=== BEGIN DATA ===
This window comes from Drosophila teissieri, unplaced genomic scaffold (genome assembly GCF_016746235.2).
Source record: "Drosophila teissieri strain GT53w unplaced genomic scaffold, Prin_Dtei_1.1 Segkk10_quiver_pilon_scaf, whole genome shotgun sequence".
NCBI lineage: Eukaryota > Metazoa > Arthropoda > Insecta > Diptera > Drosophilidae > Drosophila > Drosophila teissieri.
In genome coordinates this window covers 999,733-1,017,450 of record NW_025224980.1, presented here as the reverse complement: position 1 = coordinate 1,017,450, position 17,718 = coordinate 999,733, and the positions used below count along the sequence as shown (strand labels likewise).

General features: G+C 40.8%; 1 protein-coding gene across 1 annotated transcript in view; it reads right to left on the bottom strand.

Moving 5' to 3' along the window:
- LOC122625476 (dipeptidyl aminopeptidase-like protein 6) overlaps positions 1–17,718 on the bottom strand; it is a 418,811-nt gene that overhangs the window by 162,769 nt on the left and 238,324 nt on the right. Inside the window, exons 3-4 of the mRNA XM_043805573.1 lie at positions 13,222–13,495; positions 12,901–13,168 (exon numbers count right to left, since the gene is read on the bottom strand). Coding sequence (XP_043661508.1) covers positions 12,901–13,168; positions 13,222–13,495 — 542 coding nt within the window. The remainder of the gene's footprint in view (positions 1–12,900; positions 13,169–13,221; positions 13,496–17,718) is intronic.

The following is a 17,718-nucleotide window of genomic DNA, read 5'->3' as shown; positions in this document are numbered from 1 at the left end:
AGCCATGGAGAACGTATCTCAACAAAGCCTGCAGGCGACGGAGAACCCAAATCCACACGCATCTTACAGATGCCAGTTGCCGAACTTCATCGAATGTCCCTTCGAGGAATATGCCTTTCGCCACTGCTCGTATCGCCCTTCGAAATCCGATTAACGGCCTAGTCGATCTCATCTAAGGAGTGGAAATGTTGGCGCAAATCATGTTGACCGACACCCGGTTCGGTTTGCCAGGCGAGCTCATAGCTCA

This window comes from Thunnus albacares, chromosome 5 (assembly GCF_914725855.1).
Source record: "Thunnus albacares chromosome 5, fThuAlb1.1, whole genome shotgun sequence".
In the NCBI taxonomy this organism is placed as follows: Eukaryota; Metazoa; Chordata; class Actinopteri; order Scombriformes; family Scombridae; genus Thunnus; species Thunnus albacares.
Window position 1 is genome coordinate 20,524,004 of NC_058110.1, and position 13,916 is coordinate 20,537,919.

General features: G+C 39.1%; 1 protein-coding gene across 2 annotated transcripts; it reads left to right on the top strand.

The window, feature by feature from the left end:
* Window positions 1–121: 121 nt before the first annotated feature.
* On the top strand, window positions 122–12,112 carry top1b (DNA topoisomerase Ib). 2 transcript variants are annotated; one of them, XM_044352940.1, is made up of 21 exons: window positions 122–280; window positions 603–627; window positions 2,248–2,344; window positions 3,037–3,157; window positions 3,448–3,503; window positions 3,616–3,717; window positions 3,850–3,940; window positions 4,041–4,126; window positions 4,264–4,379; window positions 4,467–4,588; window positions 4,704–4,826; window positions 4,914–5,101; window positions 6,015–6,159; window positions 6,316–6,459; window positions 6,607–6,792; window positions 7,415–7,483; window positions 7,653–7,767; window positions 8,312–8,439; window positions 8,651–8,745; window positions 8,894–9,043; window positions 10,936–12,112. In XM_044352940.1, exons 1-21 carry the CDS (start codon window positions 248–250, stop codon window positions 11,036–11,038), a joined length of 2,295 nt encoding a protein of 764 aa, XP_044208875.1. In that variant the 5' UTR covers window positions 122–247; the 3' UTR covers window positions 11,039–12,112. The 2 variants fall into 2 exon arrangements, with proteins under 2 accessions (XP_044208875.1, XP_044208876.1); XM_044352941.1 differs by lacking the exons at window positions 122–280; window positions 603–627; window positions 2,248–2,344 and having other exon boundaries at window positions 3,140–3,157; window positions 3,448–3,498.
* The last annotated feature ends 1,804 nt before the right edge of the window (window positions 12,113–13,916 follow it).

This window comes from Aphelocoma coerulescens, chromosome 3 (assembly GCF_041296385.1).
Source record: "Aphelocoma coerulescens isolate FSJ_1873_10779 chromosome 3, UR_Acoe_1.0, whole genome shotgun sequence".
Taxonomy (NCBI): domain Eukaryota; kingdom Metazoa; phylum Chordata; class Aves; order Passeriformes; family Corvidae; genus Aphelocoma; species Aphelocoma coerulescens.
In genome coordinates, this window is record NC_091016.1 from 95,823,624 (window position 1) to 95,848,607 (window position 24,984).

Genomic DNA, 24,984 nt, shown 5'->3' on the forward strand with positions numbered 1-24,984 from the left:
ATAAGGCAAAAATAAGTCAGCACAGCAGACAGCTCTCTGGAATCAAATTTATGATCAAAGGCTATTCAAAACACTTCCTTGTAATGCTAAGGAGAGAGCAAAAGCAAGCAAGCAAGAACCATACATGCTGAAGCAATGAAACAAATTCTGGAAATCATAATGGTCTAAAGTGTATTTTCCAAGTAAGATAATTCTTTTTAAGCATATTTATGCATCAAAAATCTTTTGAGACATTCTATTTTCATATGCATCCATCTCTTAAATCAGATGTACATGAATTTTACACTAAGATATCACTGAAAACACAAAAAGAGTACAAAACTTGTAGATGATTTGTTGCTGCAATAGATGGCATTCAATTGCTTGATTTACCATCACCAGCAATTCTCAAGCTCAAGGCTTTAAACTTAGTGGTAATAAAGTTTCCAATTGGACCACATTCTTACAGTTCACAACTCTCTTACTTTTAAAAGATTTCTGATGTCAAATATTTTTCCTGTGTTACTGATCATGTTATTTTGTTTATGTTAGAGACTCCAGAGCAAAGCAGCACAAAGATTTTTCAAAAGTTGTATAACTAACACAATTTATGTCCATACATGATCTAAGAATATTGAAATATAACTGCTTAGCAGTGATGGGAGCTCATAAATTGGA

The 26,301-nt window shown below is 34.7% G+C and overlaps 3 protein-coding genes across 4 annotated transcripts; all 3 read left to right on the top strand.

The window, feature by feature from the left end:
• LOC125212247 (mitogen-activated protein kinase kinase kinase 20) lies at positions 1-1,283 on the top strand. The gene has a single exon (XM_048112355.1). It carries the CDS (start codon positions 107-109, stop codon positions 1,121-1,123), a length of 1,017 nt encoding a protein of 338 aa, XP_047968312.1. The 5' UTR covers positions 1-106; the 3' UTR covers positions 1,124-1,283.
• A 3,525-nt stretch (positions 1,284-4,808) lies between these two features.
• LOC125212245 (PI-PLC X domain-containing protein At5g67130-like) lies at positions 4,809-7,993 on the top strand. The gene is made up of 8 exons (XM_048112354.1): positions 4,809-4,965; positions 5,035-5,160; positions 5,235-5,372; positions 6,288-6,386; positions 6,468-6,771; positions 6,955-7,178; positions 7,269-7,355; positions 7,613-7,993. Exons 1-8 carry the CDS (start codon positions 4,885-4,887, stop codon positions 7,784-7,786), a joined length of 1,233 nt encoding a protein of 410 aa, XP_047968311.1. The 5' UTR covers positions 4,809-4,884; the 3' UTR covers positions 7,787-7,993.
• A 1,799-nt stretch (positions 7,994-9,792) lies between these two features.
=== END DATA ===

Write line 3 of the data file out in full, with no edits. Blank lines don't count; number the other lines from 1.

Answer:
NCBI lineage: Eukaryota > Metazoa > Arthropoda > Insecta > Diptera > Drosophilidae > Drosophila > Drosophila teissieri.